Rum is the base taste of a tiki drink. It's always been like way, and it'll probably always remain that way. Then there are the fresh juices, such as lime, pineapple, grapefruit, and orange juice, which give it a tropical flavor. The layered richness derives from a combination of rum and juices, as well as several liqueurs, bitters, and syrups. Consider Falernum, Orgeat Syrup, and, of course, Curaçao Liqueur (a component in the world's greatest tiki cocktail, the Mai Tai).

What is a Tiki:

What are these fabled symbols, and how do they relate to Hawaiian culture? If you've ever seen the wooden, novelty replicas of the old hand-carved figures, you'll note that a tiki was meant to symbolize highly significant, recognized authority, such as primary gods, guardians, and spirit forces, based on their ready positions and stern facial expressions.

 

Few tiki fans are aware of the tiki's unique history and spirituality, but even a quick account of the tiki's original function will give you an idea of how important symbolism was in traditional Hawaiian society.

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The Tiki's Origin (Another View):

About a thousand years ago, the earliest residents of Hawaii arrived from Polynesia, bringing religious and spiritual beliefs with them. Tikis were used to represent the numerous gods of Hawaii and Polynesia. Tiki can refer to a variety of pictures used across Polynesia, ranging from ceremonial images used by Maori tribes in New Zealand to Easter Island's moa carvings to modern-day images shown in Hawaii.

Tiki is frequently associated with the first human being on Earth in Polynesian mythology. These motifs are still employed in spiritual practices in some Polynesian tribes today. In New Zealand, miniature tiki sculptures are commonly worn as protection against infertility.

The gods, the aina, or land, and the kanaka, or people, all lived in harmony in ancient Hawaiian civilization. The gods were appeased if the humans took care of the land in a pono (proper) manner. If the gods were pleased, the land would supply nourishment for the people via its lush growth. Each god had a variety of kinolau, or manifestations, including human and animal forms.

Tiki sculptures were constructed to depict the visage of a particular god as well as the mana, or power, of that god. With well-formed tikis, the people may be able to protect themselves from attack, boost their might in times of conflict, and be rewarded with abundant crops.

The Primary Hawaiian Gods:

  • Ku - the god of war

  • Lono - the god of agriculture and peace time

  • Kane - the god of creation, sunlight, forests, fresh water

  • Kanaloa - the god of the sea realm

Hawaiian Tiki Gods.jpg

What Cultures Involve Tikis:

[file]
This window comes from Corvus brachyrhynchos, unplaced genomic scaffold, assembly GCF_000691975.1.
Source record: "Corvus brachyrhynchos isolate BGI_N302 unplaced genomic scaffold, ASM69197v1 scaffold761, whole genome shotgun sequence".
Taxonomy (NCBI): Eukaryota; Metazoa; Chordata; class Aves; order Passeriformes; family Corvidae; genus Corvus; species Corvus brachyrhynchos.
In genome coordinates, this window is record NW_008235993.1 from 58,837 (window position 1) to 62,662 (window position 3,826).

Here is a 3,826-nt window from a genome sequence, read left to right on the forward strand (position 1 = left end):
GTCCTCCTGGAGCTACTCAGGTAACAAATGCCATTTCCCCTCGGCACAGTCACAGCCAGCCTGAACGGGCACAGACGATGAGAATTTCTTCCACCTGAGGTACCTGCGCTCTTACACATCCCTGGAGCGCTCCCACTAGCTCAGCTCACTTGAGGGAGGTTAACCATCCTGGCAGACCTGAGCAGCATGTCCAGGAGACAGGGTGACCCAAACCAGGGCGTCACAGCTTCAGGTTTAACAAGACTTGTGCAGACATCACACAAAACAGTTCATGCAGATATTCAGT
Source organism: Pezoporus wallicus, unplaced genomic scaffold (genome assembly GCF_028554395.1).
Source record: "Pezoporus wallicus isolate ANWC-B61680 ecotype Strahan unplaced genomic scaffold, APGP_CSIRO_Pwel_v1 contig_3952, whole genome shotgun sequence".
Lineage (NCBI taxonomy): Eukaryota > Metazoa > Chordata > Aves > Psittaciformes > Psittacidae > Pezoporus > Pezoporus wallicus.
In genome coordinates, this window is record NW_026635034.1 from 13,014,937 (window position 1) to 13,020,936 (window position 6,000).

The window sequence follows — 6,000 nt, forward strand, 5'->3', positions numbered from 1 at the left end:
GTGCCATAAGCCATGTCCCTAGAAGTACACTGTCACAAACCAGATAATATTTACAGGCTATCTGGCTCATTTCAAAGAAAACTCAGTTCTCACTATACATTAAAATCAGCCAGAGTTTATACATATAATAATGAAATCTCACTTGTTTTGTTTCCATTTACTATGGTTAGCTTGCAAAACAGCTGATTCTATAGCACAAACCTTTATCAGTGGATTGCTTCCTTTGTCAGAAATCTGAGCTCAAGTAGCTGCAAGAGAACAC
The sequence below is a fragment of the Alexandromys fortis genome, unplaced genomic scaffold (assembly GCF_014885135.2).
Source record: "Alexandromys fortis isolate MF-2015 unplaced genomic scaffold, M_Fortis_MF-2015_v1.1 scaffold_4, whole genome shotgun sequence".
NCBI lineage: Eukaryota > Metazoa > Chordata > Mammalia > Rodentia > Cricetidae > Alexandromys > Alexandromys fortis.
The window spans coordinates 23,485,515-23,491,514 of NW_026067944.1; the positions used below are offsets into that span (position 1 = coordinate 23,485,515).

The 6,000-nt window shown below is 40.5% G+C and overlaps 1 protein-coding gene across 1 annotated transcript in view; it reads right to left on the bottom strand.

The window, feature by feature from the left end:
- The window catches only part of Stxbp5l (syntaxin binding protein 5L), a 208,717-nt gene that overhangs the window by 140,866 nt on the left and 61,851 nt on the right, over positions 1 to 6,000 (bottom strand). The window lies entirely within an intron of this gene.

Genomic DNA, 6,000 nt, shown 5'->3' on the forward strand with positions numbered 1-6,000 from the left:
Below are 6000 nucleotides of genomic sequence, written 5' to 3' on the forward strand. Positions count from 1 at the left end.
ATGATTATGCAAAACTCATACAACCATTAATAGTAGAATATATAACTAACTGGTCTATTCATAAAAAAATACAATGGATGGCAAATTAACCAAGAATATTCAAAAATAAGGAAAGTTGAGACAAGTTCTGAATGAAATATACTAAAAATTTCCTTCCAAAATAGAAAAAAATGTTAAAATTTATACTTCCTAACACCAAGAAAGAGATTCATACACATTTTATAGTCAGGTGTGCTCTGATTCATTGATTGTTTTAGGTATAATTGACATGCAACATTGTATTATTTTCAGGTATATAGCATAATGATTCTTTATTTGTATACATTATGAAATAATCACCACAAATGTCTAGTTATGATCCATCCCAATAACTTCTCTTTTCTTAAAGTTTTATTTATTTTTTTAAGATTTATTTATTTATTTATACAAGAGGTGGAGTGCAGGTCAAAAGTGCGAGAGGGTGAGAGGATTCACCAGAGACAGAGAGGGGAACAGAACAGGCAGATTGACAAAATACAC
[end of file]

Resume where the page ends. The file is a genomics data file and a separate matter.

Tiki is a Maori mythological figure. The Maori are New Zealand's indigenous Polynesian people. Tiki are the first men created by Gods, according to their faith. Polynesian cultures have carved pictures of Gods in trees from the beginning of time. When Trader Vic's first tiki restaurant opened, he installed a similar sort of carving from Tiki outside (which became known as the "Tiki statue"). On their menus and other presentation materials, they utilized the same image. This was the start of the tiki pop culture connection between Polynesia and the rest of the world.

The ancient Hawaiians used a variety of ingenious communication methods to keep their gods close. Tikis were designed to serve as a means of communication or engagement. The Hawaiian people were certain to pursue the proper route to conciliation if they continued to communicate with these all-powerful deities. All Hawaiians were said to be derived from the gods' ancestry. The alii nui, or high chiefs, were responsible for maintaining societal equilibrium and ensuring that the gods were treated with the utmost respect through a variety of means.

The gods' direct descendants, the alii nui, were entrusted with a considerable deal of power. In addition to tiki figures, the higher spirits and governing deities were honored in traditional Hawaiian culture via every activity. Divine guidance dominated society, from the whale's tooth pendants, feathered helmets, and feathered cloaks worn by rulers, through animal sacrifice and religious traditions that segregated men and women during meal times.

King Kamehameha II abolished the traditional system of religion known as aikapu in 1819, and the majority of temples and sacred icons, including tikis, were destroyed. However, some tiki relics have survived to this day as a reminder of a time when Hawaiian culture was governed by rigid religious beliefs. According to Hawaiian legend, there was a period when gods wandered the earth as men, and tiki statues honor both their divinity and their human traits. Tikis reminded the people of how near the gods' world was, and reaffirmed their recognition of the gods' incredible might.